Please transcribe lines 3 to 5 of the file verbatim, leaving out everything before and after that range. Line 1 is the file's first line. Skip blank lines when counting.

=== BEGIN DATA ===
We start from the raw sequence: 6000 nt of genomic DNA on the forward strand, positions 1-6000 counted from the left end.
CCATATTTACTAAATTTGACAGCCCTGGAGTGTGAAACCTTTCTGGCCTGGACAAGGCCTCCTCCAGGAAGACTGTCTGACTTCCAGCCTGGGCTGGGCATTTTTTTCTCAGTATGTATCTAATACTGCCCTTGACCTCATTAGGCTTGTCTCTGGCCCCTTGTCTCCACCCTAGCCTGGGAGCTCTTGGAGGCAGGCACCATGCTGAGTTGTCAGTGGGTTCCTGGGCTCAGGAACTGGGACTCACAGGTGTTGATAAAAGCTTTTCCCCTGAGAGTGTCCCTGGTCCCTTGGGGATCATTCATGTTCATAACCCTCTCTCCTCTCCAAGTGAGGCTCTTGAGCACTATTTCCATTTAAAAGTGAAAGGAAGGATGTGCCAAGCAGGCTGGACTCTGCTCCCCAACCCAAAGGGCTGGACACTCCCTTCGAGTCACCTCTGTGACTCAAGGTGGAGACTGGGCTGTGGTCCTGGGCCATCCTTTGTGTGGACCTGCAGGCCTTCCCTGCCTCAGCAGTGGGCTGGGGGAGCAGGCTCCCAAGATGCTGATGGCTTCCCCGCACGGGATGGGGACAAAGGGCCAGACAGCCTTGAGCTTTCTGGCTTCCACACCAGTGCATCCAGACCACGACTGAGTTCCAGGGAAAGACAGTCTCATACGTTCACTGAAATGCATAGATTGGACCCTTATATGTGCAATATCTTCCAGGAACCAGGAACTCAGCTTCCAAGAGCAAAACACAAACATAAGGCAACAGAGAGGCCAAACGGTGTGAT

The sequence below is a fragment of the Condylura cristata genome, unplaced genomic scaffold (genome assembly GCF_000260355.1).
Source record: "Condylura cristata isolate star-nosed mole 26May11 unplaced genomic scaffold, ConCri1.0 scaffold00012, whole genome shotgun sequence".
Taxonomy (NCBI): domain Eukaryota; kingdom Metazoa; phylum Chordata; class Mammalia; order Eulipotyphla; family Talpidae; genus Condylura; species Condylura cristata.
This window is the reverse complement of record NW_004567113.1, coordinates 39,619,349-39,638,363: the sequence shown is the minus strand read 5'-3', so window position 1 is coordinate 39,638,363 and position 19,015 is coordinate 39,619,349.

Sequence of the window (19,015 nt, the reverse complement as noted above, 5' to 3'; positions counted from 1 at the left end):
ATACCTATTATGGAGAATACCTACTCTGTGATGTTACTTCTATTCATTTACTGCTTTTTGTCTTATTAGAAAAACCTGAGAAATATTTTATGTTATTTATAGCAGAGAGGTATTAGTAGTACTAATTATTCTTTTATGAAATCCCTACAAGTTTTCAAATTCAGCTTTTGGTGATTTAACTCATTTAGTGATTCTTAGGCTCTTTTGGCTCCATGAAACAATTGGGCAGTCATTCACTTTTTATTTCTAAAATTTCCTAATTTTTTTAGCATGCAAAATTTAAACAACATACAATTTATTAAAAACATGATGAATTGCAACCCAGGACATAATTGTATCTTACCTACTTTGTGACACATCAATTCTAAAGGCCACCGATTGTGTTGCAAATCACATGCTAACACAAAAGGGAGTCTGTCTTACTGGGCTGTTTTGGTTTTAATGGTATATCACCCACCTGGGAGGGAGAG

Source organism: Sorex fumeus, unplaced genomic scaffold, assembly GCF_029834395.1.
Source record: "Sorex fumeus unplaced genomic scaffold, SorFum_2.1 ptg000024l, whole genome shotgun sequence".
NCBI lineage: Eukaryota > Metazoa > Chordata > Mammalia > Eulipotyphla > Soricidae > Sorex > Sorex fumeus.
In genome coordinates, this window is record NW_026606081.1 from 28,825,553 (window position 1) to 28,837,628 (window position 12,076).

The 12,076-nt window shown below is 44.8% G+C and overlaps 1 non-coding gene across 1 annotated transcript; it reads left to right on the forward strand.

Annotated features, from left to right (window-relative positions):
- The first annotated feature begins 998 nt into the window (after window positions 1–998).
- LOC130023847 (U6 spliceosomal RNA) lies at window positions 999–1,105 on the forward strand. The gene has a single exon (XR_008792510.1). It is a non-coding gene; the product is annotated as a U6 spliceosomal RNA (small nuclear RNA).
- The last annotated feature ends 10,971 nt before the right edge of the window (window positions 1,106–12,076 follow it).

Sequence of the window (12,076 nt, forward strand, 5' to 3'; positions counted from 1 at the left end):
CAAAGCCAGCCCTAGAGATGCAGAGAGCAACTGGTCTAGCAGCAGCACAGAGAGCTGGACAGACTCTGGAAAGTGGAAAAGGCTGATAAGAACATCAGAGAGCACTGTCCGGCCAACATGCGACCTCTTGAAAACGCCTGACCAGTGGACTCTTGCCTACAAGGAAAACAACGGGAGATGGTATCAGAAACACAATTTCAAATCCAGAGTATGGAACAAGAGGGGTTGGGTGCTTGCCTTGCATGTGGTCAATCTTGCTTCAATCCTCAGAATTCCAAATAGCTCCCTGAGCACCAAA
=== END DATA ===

The sequence below is a fragment of the Condylura cristata genome, unplaced genomic scaffold (genome assembly GCF_000260355.1).
Source record: "Condylura cristata isolate star-nosed mole 26May11 unplaced genomic scaffold, ConCri1.0 scaffold00012, whole genome shotgun sequence".
Taxonomy (NCBI): domain Eukaryota; kingdom Metazoa; phylum Chordata; class Mammalia; order Eulipotyphla; family Talpidae; genus Condylura; species Condylura cristata.